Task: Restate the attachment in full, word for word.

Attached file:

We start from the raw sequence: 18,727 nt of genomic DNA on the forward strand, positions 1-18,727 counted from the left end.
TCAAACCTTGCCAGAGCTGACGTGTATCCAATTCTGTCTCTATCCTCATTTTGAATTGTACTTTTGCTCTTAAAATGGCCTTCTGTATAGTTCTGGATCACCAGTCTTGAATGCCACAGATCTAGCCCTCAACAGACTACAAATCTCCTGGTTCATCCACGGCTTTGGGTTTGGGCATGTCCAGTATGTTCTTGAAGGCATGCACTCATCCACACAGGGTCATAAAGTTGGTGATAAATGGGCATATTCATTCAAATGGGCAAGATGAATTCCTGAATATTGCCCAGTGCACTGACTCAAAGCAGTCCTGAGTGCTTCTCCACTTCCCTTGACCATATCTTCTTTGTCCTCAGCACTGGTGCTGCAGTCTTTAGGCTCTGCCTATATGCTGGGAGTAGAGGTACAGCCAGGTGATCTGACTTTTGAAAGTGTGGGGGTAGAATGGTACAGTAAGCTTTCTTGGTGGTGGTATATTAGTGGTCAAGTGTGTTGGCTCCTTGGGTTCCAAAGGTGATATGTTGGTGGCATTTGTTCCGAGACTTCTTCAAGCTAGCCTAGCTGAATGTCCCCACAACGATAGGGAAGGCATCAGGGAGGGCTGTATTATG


We start from the raw sequence: 18,727 nt of genomic DNA on the forward strand, positions 1-18,727 counted from the left end.
TCAAACCTTGCCAGAGCTGACGTGTATCCAATTCTGTCTCTATCCTCATTTTGAATTGTACTTTTGCTCTTAAAATGGCCTTCTGTATAGTTCTGGATCACCAGTCTTGAATGCCACAGATCTAGCCCTCAACAGACTACAAATCTCCTGGTTCATCCACGGCTTTGGGTTTGGGCATGTCCAGTATGTTCTTGAAGGCATGCACTCATCCACACAGGGTCATAAAGTTGGTGATAAATGGGCATATTCATTCAAATGGGCAAGATGAATTCCTGAATATTGCCCAGTGCACTGACTCAAAGCAGTCCTGAGTGCTTCTCCACTTCCCTTGACCATATCTTCTTTGTCCTCAGCACTGGTGCTGCAGTCTTTAGGCTCTGCCTATATGCTGGGAGTAGAGGTACAGCCAGGTGATCTGACTTTTGAAAGTGTGGGGGTAGAATGGTACAGTAAGCTTTCTTGGTGGTGGTATATTAGTGGTCAAGTGTGTTGGCTCCTTGGGTTCCAAAGGTGATATGTTGGTGGCATTTGTTCCGAGACTTCTTCAAGCTAGCCTAGCTGAATGTCCCCACAACGATAGGGAAGGCATCAGGGAGGGCTGTATTATG